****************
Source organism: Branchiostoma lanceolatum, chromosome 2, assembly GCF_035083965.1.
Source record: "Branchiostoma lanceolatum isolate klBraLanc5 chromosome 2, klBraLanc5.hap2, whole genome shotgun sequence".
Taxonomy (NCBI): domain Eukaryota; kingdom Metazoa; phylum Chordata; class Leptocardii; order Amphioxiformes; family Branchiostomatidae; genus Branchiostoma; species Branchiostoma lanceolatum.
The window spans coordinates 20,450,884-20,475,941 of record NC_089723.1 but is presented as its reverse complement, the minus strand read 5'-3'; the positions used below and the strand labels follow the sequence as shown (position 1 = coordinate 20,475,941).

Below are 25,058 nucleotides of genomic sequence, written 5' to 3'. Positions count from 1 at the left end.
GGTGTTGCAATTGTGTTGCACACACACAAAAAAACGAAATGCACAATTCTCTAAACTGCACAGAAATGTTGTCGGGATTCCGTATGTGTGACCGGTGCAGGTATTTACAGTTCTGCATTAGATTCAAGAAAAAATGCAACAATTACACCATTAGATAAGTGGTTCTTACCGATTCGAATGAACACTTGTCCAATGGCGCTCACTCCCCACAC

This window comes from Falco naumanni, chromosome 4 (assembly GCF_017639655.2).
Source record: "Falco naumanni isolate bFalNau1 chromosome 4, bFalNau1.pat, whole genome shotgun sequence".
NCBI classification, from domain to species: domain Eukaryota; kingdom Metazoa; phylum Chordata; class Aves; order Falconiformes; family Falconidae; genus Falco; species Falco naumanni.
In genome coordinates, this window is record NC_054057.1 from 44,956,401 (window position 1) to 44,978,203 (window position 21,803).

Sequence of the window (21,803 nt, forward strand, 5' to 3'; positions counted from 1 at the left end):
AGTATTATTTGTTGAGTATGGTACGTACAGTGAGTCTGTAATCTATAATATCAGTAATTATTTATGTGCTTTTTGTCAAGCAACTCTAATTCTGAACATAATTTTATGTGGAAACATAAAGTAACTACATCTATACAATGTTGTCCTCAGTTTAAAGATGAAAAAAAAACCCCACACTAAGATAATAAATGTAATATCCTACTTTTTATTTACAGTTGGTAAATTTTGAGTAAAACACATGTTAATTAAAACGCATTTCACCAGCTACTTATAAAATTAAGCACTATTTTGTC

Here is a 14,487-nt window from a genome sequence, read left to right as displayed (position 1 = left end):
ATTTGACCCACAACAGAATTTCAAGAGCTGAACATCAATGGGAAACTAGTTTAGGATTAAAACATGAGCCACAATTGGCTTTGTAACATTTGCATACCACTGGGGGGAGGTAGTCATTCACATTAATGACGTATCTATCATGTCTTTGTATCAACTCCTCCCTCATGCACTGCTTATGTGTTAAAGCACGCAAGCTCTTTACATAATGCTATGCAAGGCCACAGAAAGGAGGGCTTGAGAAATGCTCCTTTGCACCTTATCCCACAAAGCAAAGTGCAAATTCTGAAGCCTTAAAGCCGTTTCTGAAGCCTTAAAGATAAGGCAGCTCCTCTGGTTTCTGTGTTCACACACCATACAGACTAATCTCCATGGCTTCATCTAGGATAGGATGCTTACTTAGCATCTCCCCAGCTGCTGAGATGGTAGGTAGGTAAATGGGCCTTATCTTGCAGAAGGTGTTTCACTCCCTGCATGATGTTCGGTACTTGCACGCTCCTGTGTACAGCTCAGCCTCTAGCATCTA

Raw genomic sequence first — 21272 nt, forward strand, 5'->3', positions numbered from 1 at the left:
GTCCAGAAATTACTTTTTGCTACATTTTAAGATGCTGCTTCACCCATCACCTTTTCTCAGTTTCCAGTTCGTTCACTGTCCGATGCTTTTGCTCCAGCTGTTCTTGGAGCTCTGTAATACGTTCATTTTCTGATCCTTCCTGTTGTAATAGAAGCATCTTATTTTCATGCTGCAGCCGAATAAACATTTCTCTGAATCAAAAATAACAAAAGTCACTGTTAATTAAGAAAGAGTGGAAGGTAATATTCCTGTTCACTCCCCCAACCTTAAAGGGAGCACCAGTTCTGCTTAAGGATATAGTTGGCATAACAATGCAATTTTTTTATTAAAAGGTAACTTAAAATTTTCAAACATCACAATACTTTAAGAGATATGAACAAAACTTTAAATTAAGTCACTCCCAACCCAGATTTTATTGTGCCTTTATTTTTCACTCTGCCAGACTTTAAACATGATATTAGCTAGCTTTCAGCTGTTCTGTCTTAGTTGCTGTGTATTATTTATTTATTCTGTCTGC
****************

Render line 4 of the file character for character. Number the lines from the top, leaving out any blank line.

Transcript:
The window spans coordinates 20,450,884-20,475,941 of record NC_089723.1 but is presented as its reverse complement, the minus strand read 5'-3'; the positions used below and the strand labels follow the sequence as shown (position 1 = coordinate 20,475,941).